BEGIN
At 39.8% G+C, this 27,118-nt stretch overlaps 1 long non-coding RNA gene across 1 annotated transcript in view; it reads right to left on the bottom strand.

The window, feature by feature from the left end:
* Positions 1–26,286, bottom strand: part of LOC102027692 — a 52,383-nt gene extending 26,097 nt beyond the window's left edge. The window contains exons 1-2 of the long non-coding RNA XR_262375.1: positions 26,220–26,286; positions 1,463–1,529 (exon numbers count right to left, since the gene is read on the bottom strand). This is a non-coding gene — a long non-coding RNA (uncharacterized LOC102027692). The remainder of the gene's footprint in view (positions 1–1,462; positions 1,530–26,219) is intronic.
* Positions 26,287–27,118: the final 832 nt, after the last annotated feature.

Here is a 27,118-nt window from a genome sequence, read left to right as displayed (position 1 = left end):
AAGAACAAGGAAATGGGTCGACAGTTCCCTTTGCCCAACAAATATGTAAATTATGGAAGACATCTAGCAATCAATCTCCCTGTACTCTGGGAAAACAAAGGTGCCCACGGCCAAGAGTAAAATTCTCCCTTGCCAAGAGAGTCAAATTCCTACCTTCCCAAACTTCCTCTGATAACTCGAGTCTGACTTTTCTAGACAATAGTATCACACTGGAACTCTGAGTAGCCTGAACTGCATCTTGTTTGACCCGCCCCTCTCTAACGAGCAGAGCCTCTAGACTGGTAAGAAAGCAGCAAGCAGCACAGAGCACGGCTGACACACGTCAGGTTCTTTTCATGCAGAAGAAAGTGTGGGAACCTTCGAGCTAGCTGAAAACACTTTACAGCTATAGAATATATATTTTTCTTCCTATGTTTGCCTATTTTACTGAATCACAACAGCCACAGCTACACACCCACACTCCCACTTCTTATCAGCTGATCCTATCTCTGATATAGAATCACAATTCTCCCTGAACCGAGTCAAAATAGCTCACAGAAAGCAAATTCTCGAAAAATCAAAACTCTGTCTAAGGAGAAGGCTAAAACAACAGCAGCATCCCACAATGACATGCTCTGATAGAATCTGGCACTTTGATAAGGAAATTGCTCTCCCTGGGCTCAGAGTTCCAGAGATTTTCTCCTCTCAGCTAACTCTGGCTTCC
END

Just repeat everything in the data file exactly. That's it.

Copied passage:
At 39.8% G+C, this 27,118-nt stretch overlaps 1 long non-coding RNA gene across 1 annotated transcript in view; it reads right to left on the bottom strand.

The window, feature by feature from the left end:
* Positions 1–26,286, bottom strand: part of LOC102027692 — a 52,383-nt gene extending 26,097 nt beyond the window's left edge. The window contains exons 1-2 of the long non-coding RNA XR_262375.1: positions 26,220–26,286; positions 1,463–1,529 (exon numbers count right to left, since the gene is read on the bottom strand). This is a non-coding gene — a long non-coding RNA (uncharacterized LOC102027692). The remainder of the gene's footprint in view (positions 1–1,462; positions 1,530–26,219) is intronic.
* Positions 26,287–27,118: the final 832 nt, after the last annotated feature.

Here is a 27,118-nt window from a genome sequence, read left to right as displayed (position 1 = left end):
AAGAACAAGGAAATGGGTCGACAGTTCCCTTTGCCCAACAAATATGTAAATTATGGAAGACATCTAGCAATCAATCTCCCTGTACTCTGGGAAAACAAAGGTGCCCACGGCCAAGAGTAAAATTCTCCCTTGCCAAGAGAGTCAAATTCCTACCTTCCCAAACTTCCTCTGATAACTCGAGTCTGACTTTTCTAGACAATAGTATCACACTGGAACTCTGAGTAGCCTGAACTGCATCTTGTTTGACCCGCCCCTCTCTAACGAGCAGAGCCTCTAGACTGGTAAGAAAGCAGCAAGCAGCACAGAGCACGGCTGACACACGTCAGGTTCTTTTCATGCAGAAGAAAGTGTGGGAACCTTCGAGCTAGCTGAAAACACTTTACAGCTATAGAATATATATTTTTCTTCCTATGTTTGCCTATTTTACTGAATCACAACAGCCACAGCTACACACCCACACTCCCACTTCTTATCAGCTGATCCTATCTCTGATATAGAATCACAATTCTCCCTGAACCGAGTCAAAATAGCTCACAGAAAGCAAATTCTCGAAAAATCAAAACTCTGTCTAAGGAGAAGGCTAAAACAACAGCAGCATCCCACAATGACATGCTCTGATAGAATCTGGCACTTTGATAAGGAAATTGCTCTCCCTGGGCTCAGAGTTCCAGAGATTTTCTCCTCTCAGCTAACTCTGGCTTCC